Exploring Your Past to Live in the Present
| 6.15.2021

What was it like growing up in your family? What did you learn about yourself and how to relate to others? How has it impacted the decisions you make today? What were some defining moments?

In order to create understanding into who you are and why you make certain choices, it’s important to look at your family of origin. This refers to the significant caretakers and siblings that you grow up with, or the first social group you belong to, which often is your family.

Our early experiences have a major influence on how we see ourselves, others and the world and how we cope and function in our daily lives. They heavily influence our key choices such as selecting a partner, how you parent and in our personal and professional relationships.

Sometimes you have to go backwards in order to go forward. Many people don’t want to look at the past because they want to forget it, they don’t think it really matters or they don’t want to be victims of the past. It’s not to get stuck, blame, dwell or be a victim of the past, rather it’s to create understanding and awareness about you and why you think and act the way you do.

Anxiety, depression, anger, fear and recurrent relationship problems are often tied to unresolved or unconscious issues from the past. Our family taught us how to interact and communicate, how to manage our emotions and meet our needs. Most of our values, beliefs and our sense of self originate from our parents or primary caregivers.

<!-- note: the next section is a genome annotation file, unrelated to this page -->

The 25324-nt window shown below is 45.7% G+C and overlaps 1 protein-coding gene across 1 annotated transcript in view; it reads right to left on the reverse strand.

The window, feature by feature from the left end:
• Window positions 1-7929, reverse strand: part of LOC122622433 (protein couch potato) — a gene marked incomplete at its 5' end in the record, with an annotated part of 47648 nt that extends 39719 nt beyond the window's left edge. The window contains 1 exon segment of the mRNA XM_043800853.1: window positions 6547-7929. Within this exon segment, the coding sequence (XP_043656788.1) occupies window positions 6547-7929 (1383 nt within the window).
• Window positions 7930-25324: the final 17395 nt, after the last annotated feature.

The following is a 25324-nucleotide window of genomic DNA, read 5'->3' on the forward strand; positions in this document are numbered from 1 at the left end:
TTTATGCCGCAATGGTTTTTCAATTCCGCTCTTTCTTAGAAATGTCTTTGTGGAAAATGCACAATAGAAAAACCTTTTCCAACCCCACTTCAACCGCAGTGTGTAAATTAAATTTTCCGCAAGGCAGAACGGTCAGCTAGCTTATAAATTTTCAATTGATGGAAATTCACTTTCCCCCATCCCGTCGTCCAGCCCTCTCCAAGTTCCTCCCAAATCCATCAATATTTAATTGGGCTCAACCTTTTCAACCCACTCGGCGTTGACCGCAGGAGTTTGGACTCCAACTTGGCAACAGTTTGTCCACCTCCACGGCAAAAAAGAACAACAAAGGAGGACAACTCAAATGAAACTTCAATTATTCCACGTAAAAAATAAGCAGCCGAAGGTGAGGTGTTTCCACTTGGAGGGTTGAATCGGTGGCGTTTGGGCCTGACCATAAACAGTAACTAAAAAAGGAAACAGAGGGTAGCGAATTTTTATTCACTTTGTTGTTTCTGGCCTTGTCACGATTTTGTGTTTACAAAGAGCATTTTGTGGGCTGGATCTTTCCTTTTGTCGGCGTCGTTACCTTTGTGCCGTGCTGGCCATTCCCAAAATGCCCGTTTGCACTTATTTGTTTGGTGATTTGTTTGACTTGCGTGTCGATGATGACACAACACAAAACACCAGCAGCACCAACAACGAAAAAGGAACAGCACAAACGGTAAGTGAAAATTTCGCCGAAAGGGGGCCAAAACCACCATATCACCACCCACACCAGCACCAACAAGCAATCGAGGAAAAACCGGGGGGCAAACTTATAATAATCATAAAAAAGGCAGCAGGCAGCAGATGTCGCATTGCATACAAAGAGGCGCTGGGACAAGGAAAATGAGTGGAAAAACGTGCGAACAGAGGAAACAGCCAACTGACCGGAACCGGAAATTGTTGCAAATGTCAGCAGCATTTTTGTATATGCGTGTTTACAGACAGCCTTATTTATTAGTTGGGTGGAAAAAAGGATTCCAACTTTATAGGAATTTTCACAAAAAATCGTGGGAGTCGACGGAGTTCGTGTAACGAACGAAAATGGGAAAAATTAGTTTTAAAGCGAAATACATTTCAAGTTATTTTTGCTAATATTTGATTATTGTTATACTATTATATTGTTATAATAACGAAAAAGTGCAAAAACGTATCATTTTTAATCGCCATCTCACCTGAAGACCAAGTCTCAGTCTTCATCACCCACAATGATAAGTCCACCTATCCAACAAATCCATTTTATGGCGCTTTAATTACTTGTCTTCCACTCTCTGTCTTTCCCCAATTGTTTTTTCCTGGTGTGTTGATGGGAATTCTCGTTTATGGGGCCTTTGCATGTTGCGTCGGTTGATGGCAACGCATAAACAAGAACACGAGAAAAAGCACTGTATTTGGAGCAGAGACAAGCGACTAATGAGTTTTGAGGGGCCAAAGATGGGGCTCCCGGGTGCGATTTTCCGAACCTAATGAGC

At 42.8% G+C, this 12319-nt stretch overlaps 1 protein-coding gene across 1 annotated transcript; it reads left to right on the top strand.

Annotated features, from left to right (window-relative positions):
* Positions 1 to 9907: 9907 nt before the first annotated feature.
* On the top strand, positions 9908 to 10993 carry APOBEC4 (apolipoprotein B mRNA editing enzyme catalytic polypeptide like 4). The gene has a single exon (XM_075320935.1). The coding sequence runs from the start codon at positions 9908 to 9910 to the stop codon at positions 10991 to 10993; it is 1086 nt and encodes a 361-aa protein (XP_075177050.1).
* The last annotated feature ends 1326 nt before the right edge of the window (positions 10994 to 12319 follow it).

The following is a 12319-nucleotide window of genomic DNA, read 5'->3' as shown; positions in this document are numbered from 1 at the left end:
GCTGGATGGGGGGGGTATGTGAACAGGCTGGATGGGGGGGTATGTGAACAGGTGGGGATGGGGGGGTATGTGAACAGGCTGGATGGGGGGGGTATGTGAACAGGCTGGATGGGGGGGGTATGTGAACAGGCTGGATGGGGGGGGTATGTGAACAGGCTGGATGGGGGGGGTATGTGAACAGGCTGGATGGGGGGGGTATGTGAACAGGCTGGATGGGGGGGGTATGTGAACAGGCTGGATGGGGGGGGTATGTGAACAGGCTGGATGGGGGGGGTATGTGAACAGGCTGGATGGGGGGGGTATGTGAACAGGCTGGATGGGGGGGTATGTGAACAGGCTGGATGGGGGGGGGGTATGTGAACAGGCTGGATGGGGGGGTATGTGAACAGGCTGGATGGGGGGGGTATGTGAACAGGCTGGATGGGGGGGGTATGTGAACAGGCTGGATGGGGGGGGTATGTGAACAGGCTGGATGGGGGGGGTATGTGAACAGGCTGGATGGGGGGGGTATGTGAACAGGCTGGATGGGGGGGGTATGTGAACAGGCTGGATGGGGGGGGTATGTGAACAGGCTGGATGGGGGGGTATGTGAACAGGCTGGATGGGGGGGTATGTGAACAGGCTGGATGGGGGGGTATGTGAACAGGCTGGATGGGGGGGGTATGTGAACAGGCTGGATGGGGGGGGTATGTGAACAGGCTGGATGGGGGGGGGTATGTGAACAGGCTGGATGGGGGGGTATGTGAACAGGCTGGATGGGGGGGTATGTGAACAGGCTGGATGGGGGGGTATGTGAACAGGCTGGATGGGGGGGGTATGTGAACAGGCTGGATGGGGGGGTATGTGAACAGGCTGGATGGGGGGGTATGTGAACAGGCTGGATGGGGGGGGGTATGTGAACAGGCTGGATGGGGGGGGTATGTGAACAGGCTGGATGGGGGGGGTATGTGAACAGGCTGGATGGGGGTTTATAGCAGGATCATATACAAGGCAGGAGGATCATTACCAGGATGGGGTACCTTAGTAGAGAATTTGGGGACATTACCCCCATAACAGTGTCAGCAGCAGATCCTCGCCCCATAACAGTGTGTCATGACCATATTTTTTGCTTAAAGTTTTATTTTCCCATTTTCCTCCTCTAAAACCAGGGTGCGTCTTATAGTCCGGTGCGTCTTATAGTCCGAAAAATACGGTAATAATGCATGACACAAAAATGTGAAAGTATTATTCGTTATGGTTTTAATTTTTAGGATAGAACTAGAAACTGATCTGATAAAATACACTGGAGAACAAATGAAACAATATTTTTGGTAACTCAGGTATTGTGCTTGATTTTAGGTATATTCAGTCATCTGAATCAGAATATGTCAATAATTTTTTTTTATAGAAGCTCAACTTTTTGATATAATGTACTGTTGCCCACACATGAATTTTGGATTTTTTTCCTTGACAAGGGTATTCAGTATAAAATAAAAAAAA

Once we have awareness and become conscious of our choices, we can make changes that can lead to more clarity, happiness and peace.

Here are some helpful suggestions to get you started:

Create a timeline. List all the significant events and circumstances that have happened in your life. Think about things that had a major impact on who you are such as moves, parental separation, accidents, traumas, deaths, key relationships, etc.

Journal about key memories and experiences that come up for you when thinking about your childhood.

Talk with a safe person that can help you process, explore and work through your early experiences.

Remember, no family is perfect. We do the best we can with what we know. This process takes time; however, it is valuable in facing and overcoming fears and changing unhealthy relationship patterns. It helps you achieve deeper understanding and peace so you can move forward.

-Kristen D Boice M.A., LMFT, EMDR Trained

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